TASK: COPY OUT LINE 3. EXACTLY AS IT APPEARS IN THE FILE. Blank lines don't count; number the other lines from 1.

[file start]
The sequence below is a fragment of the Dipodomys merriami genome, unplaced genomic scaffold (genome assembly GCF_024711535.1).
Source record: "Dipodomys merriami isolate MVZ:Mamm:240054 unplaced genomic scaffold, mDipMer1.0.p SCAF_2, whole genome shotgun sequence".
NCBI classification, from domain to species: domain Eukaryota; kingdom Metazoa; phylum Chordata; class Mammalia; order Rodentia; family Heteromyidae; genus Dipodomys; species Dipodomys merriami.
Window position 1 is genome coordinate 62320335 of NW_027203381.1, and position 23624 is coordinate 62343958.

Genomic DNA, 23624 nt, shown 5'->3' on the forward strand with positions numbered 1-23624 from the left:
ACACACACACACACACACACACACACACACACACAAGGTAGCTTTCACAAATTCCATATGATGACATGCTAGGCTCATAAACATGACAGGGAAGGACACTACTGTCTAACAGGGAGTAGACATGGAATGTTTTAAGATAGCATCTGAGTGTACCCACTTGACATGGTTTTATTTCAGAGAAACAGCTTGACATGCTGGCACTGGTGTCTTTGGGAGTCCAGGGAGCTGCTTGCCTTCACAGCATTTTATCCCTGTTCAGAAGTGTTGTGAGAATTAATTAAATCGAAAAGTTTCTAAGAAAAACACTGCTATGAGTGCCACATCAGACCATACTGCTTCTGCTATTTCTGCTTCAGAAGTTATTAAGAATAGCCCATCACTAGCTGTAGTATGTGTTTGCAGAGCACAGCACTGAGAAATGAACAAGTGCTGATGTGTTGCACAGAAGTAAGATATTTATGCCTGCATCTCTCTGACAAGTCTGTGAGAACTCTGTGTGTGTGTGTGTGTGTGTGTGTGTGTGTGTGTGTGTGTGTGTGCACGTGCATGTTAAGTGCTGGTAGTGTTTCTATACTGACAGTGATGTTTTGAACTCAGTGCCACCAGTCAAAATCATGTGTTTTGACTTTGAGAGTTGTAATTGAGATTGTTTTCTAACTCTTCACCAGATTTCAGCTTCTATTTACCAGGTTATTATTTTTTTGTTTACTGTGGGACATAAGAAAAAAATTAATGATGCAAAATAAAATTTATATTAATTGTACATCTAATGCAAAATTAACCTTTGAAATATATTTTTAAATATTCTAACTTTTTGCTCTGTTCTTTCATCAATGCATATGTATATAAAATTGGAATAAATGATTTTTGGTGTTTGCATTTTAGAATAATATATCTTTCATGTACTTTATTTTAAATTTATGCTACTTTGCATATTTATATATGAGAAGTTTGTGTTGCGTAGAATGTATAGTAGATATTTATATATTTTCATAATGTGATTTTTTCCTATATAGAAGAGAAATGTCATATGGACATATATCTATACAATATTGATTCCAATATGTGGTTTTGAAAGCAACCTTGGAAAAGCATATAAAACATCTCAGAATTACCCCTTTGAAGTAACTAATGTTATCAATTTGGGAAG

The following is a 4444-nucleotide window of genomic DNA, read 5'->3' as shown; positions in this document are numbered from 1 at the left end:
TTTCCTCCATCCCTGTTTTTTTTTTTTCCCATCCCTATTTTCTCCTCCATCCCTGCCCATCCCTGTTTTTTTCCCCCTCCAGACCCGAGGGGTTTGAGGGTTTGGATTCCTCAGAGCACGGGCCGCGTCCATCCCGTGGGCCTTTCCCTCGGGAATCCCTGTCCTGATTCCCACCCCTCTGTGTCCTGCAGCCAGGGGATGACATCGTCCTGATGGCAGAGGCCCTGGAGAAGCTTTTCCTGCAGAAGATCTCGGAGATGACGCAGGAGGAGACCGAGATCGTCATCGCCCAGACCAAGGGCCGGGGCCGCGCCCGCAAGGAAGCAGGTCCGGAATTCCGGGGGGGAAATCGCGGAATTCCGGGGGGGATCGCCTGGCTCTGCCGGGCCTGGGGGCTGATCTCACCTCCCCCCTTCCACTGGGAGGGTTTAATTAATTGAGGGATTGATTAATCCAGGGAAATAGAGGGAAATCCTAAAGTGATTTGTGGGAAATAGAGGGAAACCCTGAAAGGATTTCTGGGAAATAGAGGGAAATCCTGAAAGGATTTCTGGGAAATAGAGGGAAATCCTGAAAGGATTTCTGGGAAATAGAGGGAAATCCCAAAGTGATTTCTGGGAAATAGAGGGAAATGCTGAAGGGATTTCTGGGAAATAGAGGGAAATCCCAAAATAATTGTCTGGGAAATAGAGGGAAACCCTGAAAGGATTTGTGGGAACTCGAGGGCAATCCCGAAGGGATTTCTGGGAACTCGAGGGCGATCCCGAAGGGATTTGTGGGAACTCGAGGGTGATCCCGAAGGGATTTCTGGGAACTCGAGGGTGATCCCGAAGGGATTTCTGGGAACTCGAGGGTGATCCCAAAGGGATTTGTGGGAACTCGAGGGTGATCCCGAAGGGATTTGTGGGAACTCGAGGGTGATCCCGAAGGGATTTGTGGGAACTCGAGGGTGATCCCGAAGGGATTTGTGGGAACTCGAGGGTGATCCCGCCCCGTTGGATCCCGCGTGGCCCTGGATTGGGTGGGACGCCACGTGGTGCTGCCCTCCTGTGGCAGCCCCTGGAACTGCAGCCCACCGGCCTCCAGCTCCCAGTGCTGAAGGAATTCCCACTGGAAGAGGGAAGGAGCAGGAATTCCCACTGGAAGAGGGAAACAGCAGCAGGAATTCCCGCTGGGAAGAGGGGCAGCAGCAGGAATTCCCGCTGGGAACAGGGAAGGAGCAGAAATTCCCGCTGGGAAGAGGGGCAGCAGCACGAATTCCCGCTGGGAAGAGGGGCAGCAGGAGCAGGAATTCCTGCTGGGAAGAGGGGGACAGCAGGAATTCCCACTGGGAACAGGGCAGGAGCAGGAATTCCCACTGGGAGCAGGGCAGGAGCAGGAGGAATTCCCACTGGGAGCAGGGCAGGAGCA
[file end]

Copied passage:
NCBI classification, from domain to species: domain Eukaryota; kingdom Metazoa; phylum Chordata; class Mammalia; order Rodentia; family Heteromyidae; genus Dipodomys; species Dipodomys merriami.